customizable for each user.
no offense meant as your library (among others maintained by regulars
here) has proved quite educational in my (so far insignificant) foray
into browser scripting; but this seems like a really silly criticism in
the broad scheme of things. in fact most popular open source projects
seem to have "stupid" names. perhaps it's part of a grand strategy :)

Perhaps.
 
J

john

It was the oldest example I can think of for the language on the
server. You come across as if this was the first time its happened.

right. as someone who has never used Windows i've never been able to do
any system automation with ECMAScript. or maybe i just never realized it
was possible. any Debian GNU/Linux or Mac OS users have pointers to the
available options for scripting system tasks with ECMAScript?
You've been able to do this with JScript for at least 10 years I
think.

i can't find any examples of people writing simple HTTP or IRC servers
with JScript. could you provide any details whatsoever about where to
find information on creating a simple HTTP server with JScript? surely
if it's been possible for a decade someone has published information
about it.

or were you referring only to the build tool example? if so then sure, i
even mentioned that ability existed in Windows. being able to complete
(the most trivial) one of three examples is hardly the same as being
able to do all three.

p.s. i just noticed that Thunderbird helpfully adds those red
misspelling dots to "ECMAScript" and when you click to see the suggested
replacements the first one is "JavaScript" :)
 
D

David Mark

it's too bad that the experts/regulars in this group seem to be so
unaware of such an interesting project as to not even recognize its
name.

It's not my job to keep up with every script ever written. I go where
the money is (and that's the client side where JS is concerned). ;)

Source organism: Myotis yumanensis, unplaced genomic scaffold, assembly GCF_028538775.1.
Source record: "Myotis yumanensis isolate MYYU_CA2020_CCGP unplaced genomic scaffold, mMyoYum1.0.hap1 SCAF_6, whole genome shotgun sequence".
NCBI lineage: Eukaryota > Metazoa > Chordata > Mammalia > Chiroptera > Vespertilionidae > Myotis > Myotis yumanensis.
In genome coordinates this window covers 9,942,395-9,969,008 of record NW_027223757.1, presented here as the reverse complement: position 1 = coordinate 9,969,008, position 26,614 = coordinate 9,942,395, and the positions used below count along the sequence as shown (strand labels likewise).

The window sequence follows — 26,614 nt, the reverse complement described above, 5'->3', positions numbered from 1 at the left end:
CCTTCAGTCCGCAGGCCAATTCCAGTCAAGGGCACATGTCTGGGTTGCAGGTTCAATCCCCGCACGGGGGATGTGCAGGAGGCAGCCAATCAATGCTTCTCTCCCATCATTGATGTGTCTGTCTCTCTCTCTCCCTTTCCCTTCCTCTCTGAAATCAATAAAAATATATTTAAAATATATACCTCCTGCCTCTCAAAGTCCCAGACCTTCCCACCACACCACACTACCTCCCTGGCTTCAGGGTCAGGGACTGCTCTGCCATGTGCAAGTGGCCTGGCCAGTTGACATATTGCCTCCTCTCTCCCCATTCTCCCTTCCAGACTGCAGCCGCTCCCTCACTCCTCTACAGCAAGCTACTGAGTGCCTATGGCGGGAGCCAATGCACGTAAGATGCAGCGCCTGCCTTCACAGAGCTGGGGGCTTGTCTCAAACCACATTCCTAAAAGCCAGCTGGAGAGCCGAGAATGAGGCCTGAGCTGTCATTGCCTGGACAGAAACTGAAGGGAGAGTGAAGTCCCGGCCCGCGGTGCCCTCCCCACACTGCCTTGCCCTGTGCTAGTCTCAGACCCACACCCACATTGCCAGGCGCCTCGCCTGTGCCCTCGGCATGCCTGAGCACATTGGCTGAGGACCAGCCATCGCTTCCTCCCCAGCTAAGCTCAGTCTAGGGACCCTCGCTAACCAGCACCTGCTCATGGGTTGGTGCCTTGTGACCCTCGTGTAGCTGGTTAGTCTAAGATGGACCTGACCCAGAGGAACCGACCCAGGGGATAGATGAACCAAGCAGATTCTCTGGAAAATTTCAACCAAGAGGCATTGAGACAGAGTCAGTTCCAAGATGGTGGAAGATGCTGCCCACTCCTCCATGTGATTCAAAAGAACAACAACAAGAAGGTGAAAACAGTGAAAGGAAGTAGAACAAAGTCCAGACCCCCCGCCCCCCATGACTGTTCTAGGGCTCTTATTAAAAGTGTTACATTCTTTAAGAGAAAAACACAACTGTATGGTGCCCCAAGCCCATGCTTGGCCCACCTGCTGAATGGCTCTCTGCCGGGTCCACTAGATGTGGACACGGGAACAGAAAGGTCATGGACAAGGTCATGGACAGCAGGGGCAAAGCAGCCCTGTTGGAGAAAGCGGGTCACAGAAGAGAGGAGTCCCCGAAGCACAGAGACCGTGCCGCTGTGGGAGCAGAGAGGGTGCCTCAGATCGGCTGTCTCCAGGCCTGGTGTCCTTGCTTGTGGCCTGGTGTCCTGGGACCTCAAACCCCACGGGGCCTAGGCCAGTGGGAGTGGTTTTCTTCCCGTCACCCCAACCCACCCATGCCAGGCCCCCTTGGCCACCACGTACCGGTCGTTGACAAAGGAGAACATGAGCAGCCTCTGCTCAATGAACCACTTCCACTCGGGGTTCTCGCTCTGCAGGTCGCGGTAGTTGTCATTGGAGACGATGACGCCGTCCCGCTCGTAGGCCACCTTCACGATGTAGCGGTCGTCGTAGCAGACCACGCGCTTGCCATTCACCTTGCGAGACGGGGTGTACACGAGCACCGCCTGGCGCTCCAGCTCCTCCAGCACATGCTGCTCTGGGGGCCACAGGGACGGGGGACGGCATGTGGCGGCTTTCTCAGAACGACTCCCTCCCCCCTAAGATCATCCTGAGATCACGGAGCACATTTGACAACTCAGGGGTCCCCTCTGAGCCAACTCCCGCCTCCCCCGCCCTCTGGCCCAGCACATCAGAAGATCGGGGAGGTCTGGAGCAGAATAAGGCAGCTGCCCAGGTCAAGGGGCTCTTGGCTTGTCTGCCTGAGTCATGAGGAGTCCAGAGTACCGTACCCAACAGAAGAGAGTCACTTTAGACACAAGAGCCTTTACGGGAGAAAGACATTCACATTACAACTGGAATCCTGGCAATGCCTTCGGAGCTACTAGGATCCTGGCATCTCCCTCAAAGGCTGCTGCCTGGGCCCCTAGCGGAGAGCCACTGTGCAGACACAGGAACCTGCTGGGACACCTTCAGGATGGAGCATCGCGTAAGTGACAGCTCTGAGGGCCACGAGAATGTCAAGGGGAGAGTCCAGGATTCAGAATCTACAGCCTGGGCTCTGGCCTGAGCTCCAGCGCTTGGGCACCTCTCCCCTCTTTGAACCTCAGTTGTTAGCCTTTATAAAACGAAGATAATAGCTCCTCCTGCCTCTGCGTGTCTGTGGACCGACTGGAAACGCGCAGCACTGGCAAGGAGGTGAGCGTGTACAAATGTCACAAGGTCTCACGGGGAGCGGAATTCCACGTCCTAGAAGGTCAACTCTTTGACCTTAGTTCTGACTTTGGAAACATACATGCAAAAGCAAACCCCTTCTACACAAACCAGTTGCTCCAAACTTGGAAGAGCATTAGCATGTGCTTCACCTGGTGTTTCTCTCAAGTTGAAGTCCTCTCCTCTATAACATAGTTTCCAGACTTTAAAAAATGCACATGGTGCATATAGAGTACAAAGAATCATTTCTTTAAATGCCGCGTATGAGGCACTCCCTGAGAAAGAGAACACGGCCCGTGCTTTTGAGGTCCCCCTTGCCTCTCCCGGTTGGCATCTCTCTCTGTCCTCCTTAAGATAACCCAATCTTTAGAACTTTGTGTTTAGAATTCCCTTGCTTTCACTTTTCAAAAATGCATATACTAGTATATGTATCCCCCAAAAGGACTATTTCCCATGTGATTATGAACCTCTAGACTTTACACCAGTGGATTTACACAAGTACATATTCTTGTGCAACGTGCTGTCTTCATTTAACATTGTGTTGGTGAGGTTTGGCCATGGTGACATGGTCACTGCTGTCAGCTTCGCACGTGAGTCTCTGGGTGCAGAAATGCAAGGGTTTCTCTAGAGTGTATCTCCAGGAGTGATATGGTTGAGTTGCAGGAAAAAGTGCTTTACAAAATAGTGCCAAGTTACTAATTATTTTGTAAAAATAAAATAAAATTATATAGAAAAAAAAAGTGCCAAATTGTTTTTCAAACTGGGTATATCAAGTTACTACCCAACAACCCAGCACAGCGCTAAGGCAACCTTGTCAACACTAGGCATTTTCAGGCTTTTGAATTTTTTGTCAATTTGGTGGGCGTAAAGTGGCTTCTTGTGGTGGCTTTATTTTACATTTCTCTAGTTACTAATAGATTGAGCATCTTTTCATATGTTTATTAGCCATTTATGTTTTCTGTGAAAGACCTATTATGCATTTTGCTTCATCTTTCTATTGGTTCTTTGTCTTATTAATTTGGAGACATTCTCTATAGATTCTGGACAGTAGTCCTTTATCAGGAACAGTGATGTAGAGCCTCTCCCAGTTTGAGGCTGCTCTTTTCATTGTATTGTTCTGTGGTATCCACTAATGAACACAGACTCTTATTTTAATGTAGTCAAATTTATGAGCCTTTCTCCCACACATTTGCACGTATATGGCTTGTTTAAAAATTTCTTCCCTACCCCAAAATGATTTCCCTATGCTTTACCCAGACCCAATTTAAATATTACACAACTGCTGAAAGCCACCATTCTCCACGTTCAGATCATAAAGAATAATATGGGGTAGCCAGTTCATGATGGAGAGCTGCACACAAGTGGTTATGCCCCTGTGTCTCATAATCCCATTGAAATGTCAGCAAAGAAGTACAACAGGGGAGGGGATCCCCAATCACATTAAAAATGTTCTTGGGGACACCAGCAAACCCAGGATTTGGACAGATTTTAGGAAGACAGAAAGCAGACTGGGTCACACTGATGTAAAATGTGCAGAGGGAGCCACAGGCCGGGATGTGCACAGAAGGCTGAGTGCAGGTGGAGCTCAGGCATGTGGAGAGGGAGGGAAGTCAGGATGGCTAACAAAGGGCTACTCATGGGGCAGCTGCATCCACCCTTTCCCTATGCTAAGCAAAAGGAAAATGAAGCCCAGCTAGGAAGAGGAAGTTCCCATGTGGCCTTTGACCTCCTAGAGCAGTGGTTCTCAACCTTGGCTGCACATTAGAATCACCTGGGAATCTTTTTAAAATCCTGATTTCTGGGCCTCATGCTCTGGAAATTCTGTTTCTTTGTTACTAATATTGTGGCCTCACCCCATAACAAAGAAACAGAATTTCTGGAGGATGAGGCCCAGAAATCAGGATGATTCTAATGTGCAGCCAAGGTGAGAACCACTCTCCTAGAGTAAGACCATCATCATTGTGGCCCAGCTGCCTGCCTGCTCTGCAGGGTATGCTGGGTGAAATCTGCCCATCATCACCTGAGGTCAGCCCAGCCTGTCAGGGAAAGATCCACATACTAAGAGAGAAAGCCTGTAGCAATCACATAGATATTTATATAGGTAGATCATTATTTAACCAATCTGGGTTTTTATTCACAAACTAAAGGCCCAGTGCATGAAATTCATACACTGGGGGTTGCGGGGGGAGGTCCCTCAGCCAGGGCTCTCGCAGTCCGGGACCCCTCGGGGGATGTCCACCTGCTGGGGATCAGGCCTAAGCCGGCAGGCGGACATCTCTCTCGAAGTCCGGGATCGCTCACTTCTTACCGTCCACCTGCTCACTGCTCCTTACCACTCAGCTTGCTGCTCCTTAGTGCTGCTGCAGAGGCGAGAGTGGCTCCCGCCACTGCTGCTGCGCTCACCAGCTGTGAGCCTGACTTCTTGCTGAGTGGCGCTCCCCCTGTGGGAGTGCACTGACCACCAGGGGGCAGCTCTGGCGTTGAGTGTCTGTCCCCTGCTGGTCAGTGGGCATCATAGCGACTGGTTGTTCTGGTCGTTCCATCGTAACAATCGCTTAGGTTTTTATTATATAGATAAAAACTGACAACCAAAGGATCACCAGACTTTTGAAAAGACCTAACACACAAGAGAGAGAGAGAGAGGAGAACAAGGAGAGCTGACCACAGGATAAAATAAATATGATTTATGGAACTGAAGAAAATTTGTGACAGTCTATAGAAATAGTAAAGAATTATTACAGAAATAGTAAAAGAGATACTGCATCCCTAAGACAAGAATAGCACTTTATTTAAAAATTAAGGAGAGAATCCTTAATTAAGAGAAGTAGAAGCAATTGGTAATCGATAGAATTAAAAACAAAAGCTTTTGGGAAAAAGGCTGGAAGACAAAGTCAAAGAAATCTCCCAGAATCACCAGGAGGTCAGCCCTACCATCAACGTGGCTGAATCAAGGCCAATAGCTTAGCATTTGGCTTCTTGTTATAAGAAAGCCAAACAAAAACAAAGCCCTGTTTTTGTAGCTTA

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David Mark

right. as someone who has never used Windows i've never been able to do
any system automation with ECMAScript. or maybe i just never realized it
was possible. any Debian GNU/Linux or Mac OS users have pointers to the
available options for scripting system tasks with ECMAScript?



i can't find any examples of people writing simple HTTP or IRC servers
with JScript. could you provide any details whatsoever about where to
find information on creating a simple HTTP server with JScript? surely
if it's been possible for a decade someone has published information
about it.

It's not too difficult if you are familiar with the Windows Sockets
API. The way I would do it is to write an ActiveX object (in either VC
++ or VB) that handles all of the socket IO and instantiate it from a
shell script. .NET could be used for the middle piece as well, but I
never got into that. Such applications can be run from the command
line, other Windows applications and even Office macros. These
possibilities have existed for some time (over a decade), but I have
no idea who (if anyone) has used them to create an HTTP or IRC server.
 
M

Michael Haufe (\TNO\)

It's not too difficult if you are familiar with the Windows Sockets
API.

Which is available through the .NET framework and as a traditional COM
component on Windows machines. Hence available to JScript and
JScript.NET
 The way I would do it is to write an ActiveX object (in either VC
++ or VB) that handles all of the socket IO and instantiate it from a
shell script.  .NET could be used for the middle piece as well, but I
never got into that.  

Indeed. luckily this part is already written. Of course JScript.NET
could be used to write it for WScript to use. But that would be a bit
weird I think.
Such applications can be run from the command
line, other Windows applications and even Office macros.  These
possibilities have existed for some time (over a decade), but I have
no idea who (if anyone) has used them to create an HTTP or IRC server.

I do recall seeing an IRC server at one point. Not certain of the HTTP
server though. I'd have to dig through the web archive at some old ASP
+ sites (or whatever it was called backed then).
 
R

Ry Nohryb

Which is available through the .NET framework and as a traditional COM
component on Windows machines. Hence available to JScript and
JScript.NET


Indeed. luckily this part is already written. Of course JScript.NET
could be used to write it for WScript to use. But that would be a bit
weird I think.


I do recall seeing an IRC server at one point. Not certain of the HTTP
server though. I'd have to dig through the web archive at some old ASP
+ sites (or whatever it was called backed then).

So, a server in JScript, you say ? yeah, hahahaha, good joke... that
explains it all about you two. (deep smell of windows)
 
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Michael Haufe (\TNO\)

So, a server in JScript, you say ? yeah, hahahaha, good joke... that
explains it all about you two. (deep smell of windows)

Expand your horizons my friend. You're living in a bubble.